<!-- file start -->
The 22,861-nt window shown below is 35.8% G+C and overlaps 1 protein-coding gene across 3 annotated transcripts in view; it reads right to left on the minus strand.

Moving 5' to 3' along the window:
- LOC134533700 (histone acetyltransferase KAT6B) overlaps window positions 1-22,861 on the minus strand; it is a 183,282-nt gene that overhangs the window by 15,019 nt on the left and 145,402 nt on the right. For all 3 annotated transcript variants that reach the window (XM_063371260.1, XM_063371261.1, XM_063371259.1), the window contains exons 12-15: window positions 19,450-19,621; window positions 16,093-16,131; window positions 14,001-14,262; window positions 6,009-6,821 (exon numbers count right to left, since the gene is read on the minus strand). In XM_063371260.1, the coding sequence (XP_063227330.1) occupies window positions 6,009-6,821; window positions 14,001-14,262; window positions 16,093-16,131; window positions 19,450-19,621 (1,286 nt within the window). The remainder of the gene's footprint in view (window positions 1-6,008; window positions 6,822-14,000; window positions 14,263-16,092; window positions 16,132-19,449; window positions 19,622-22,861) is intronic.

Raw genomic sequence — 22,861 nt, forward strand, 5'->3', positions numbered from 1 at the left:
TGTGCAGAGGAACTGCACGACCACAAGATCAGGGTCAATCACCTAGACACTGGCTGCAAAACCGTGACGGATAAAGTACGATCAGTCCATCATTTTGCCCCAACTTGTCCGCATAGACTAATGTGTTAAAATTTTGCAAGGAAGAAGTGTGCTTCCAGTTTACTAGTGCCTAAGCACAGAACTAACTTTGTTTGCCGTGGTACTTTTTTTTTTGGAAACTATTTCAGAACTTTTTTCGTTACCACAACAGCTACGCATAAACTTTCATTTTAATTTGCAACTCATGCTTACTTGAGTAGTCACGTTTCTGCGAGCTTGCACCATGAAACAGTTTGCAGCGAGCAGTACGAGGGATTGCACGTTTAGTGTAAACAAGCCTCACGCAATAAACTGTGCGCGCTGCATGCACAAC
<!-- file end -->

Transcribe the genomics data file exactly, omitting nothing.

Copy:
The 22,861-nt window shown below is 35.8% G+C and overlaps 1 protein-coding gene across 3 annotated transcripts in view; it reads right to left on the minus strand.

Moving 5' to 3' along the window:
- LOC134533700 (histone acetyltransferase KAT6B) overlaps window positions 1-22,861 on the minus strand; it is a 183,282-nt gene that overhangs the window by 15,019 nt on the left and 145,402 nt on the right. For all 3 annotated transcript variants that reach the window (XM_063371260.1, XM_063371261.1, XM_063371259.1), the window contains exons 12-15: window positions 19,450-19,621; window positions 16,093-16,131; window positions 14,001-14,262; window positions 6,009-6,821 (exon numbers count right to left, since the gene is read on the minus strand). In XM_063371260.1, the coding sequence (XP_063227330.1) occupies window positions 6,009-6,821; window positions 14,001-14,262; window positions 16,093-16,131; window positions 19,450-19,621 (1,286 nt within the window). The remainder of the gene's footprint in view (window positions 1-6,008; window positions 6,822-14,000; window positions 14,263-16,092; window positions 16,132-19,449; window positions 19,622-22,861) is intronic.

Raw genomic sequence — 22,861 nt, forward strand, 5'->3', positions numbered from 1 at the left:
TGTGCAGAGGAACTGCACGACCACAAGATCAGGGTCAATCACCTAGACACTGGCTGCAAAACCGTGACGGATAAAGTACGATCAGTCCATCATTTTGCCCCAACTTGTCCGCATAGACTAATGTGTTAAAATTTTGCAAGGAAGAAGTGTGCTTCCAGTTTACTAGTGCCTAAGCACAGAACTAACTTTGTTTGCCGTGGTACTTTTTTTTTTGGAAACTATTTCAGAACTTTTTTCGTTACCACAACAGCTACGCATAAACTTTCATTTTAATTTGCAACTCATGCTTACTTGAGTAGTCACGTTTCTGCGAGCTTGCACCATGAAACAGTTTGCAGCGAGCAGTACGAGGGATTGCACGTTTAGTGTAAACAAGCCTCACGCAATAAACTGTGCGCGCTGCATGCACAAC